Other treatment options to relieve dry eye symptoms can include:

  • Therapeutic eye drops
  • Contact lenses for dry eyes
  • Eyelid scrubs
  • Punctal plugs
  • Lubricating inserts
  • OptiLight by Lumenis

Lasting Dry Eye Relief

With so many factors affecting the quality and quantity of your tears, a one size fits all approach to treatment won’t help relieve symptoms. 

If you are experiencing symptoms of dry eye syndrome, book an appointment with Daniel Island Eye Care. Our eye doctors can help you find the underlying cause of your dry eyes and provide the right treatment plan. 

Dr. Turner

Written by Dr. Charles J. Turner, OD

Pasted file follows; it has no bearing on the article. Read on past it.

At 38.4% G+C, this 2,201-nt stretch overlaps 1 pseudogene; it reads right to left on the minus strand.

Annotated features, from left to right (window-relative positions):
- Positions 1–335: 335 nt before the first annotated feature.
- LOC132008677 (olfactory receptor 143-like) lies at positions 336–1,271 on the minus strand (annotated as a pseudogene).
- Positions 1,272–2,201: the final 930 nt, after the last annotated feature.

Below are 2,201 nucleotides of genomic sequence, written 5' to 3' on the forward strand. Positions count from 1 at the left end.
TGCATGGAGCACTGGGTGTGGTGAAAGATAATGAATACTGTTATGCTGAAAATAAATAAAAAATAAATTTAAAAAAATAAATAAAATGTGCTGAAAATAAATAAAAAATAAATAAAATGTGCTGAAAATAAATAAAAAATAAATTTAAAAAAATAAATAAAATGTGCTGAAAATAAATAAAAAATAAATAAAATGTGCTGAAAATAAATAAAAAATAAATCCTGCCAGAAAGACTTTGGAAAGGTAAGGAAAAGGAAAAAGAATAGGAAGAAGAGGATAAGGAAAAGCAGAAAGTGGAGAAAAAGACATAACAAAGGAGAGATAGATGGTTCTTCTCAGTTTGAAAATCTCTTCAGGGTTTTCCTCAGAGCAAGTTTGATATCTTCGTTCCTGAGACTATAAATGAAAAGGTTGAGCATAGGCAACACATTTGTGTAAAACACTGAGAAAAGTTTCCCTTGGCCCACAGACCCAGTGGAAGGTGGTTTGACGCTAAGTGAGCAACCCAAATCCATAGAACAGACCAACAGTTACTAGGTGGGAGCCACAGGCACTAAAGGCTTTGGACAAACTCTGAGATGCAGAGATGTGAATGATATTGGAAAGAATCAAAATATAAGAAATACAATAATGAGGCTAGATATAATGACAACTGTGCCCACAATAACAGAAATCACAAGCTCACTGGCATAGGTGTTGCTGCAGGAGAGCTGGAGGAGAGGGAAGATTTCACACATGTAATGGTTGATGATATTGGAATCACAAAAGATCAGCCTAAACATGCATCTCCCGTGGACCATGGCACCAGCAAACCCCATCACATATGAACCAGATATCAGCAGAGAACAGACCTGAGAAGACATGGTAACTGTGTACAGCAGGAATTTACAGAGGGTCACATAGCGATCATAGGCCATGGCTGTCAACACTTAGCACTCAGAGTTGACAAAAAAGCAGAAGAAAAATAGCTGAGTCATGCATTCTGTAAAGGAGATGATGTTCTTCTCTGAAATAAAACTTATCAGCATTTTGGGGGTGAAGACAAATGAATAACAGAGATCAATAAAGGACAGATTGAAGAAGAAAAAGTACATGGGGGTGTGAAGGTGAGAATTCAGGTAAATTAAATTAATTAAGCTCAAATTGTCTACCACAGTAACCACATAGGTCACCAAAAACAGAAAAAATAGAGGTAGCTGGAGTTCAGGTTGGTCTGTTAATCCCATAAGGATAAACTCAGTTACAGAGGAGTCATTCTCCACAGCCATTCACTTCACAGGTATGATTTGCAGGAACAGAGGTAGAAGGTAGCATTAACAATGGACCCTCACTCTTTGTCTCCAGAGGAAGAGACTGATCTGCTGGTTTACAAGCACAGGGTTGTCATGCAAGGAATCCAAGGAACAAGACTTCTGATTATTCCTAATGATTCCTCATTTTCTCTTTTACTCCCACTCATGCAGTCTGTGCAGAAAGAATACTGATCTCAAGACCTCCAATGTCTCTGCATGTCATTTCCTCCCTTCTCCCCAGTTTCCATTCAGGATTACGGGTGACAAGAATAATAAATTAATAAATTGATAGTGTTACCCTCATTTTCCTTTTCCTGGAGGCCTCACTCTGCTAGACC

Dr. Turner is extremely proud to be Daniel Island’s first optometrist, a distinction that has brought him great respect throughout the community. As a therapeutically licensed optometrist, Dr. Turner provides his patients with multifaceted care.

His practice has a unique approach thanks to his diverse blend of experience. He completed internships at Keesler Air Force Base in Biloxi, MS, Montrose Veterans Hospital in Montrose, NY, and Huntington Veterans Hospital in Huntington, WV. These experiences have given Dr. Turner the confidence and ability to treat eyes of all ages and stages. Dr. Turner graduated with a BS in biology from Virginia Tech and received his Doctor of Optometry degree from Indiana University School of Optometry in Bloomington, IN.